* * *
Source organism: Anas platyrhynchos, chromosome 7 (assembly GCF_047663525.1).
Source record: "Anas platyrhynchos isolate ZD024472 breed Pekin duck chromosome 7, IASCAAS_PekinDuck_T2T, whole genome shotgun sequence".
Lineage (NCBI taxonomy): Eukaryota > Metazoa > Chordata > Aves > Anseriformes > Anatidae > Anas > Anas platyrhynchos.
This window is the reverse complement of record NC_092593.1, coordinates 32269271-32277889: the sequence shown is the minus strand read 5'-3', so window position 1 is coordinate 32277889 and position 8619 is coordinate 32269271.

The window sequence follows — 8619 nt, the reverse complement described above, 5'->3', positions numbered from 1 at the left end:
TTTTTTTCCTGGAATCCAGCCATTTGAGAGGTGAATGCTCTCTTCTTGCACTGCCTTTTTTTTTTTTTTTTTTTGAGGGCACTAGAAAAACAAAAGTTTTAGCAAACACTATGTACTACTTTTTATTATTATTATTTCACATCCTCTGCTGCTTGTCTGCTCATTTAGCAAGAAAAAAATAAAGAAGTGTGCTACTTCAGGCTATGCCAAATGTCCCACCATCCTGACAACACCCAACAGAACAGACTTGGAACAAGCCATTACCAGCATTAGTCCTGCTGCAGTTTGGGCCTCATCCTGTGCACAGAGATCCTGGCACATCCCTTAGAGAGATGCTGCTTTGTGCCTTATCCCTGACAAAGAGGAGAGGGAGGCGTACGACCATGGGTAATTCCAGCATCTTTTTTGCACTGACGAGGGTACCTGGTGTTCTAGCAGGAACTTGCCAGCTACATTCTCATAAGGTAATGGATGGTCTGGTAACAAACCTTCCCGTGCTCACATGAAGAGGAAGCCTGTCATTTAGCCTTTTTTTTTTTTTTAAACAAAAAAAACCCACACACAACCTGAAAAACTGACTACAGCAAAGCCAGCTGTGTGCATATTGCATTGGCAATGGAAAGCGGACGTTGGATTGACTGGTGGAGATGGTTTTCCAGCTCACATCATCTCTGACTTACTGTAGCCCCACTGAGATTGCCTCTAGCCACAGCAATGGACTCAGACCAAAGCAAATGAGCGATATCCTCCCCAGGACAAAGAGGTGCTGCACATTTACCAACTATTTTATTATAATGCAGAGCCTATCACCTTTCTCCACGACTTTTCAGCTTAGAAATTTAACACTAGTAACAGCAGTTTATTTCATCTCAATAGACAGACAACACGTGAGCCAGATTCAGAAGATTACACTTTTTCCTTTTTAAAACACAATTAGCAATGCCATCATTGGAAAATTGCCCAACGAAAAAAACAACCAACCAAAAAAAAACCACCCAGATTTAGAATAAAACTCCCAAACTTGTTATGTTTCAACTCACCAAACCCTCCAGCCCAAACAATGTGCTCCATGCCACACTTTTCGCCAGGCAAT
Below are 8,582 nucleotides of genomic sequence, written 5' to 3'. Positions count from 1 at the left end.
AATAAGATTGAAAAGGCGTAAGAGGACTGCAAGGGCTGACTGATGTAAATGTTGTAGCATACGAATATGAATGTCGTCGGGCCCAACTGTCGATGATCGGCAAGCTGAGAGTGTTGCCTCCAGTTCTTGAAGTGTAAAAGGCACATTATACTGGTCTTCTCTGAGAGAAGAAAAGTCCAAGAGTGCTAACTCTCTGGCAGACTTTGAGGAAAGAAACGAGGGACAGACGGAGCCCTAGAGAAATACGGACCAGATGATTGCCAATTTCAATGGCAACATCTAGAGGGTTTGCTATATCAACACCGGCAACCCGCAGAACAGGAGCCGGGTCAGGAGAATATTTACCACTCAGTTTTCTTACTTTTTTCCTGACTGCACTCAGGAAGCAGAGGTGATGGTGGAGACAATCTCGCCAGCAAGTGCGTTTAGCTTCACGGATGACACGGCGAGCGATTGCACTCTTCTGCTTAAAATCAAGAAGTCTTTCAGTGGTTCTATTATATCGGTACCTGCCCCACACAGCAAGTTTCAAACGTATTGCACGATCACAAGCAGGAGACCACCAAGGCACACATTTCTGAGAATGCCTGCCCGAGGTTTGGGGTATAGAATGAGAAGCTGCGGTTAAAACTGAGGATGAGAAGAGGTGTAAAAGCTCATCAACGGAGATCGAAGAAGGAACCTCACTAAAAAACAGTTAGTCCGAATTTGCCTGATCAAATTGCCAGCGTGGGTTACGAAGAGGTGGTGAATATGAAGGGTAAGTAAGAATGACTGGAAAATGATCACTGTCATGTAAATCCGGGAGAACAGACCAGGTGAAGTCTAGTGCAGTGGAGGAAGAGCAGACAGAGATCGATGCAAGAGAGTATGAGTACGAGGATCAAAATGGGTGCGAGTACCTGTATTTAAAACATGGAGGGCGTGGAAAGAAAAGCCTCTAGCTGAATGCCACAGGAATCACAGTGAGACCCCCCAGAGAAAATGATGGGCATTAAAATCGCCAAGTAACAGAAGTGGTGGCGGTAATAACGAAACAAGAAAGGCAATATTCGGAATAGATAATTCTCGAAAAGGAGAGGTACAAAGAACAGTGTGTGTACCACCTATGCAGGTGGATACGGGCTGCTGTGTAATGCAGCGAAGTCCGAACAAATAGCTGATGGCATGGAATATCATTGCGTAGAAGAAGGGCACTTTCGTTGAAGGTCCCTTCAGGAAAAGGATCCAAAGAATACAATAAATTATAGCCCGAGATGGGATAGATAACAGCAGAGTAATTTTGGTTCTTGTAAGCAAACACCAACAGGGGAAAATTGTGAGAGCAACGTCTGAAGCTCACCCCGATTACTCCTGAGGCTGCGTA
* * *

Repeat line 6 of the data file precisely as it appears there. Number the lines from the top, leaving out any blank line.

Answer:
TTTTTTTCCTGGAATCCAGCCATTTGAGAGGTGAATGCTCTCTTCTTGCACTGCCTTTTTTTTTTTTTTTTTTTGAGGGCACTAGAAAAACAAAAGTTTTAGCAAACACTATGTACTACTTTTTATTATTATTATTTCACATCCTCTGCTGCTTGTCTGCTCATTTAGCAAGAAAAAAATAAAGAAGTGTGCTACTTCAGGCTATGCCAAATGTCCCACCATCCTGACAACACCCAACAGAACAGACTTGGAACAAGCCATTACCAGCATTAGTCCTGCTGCAGTTTGGGCCTCATCCTGTGCACAGAGATCCTGGCACATCCCTTAGAGAGATGCTGCTTTGTGCCTTATCCCTGACAAAGAGGAGAGGGAGGCGTACGACCATGGGTAATTCCAGCATCTTTTTTGCACTGACGAGGGTACCTGGTGTTCTAGCAGGAACTTGCCAGCTACATTCTCATAAGGTAATGGATGGTCTGGTAACAAACCTTCCCGTGCTCACATGAAGAGGAAGCCTGTCATTTAGCCTTTTTTTTTTTTTTAAACAAAAAAAACCCACACACAACCTGAAAAACTGACTACAGCAAAGCCAGCTGTGTGCATATTGCATTGGCAATGGAAAGCGGACGTTGGATTGACTGGTGGAGATGGTTTTCCAGCTCACATCATCTCTGACTTACTGTAGCCCCACTGAGATTGCCTCTAGCCACAGCAATGGACTCAGACCAAAGCAAATGAGCGATATCCTCCCCAGGACAAAGAGGTGCTGCACATTTACCAACTATTTTATTATAATGCAGAGCCTATCACCTTTCTCCACGACTTTTCAGCTTAGAAATTTAACACTAGTAACAGCAGTTTATTTCATCTCAATAGACAGACAACACGTGAGCCAGATTCAGAAGATTACACTTTTTCCTTTTTAAAACACAATTAGCAATGCCATCATTGGAAAATTGCCCAACGAAAAAAACAACCAACCAAAAAAAAACCACCCAGATTTAGAATAAAACTCCCAAACTTGTTATGTTTCAACTCACCAAACCCTCCAGCCCAAACAATGTGCTCCATGCCACACTTTTCGCCAGGCAAT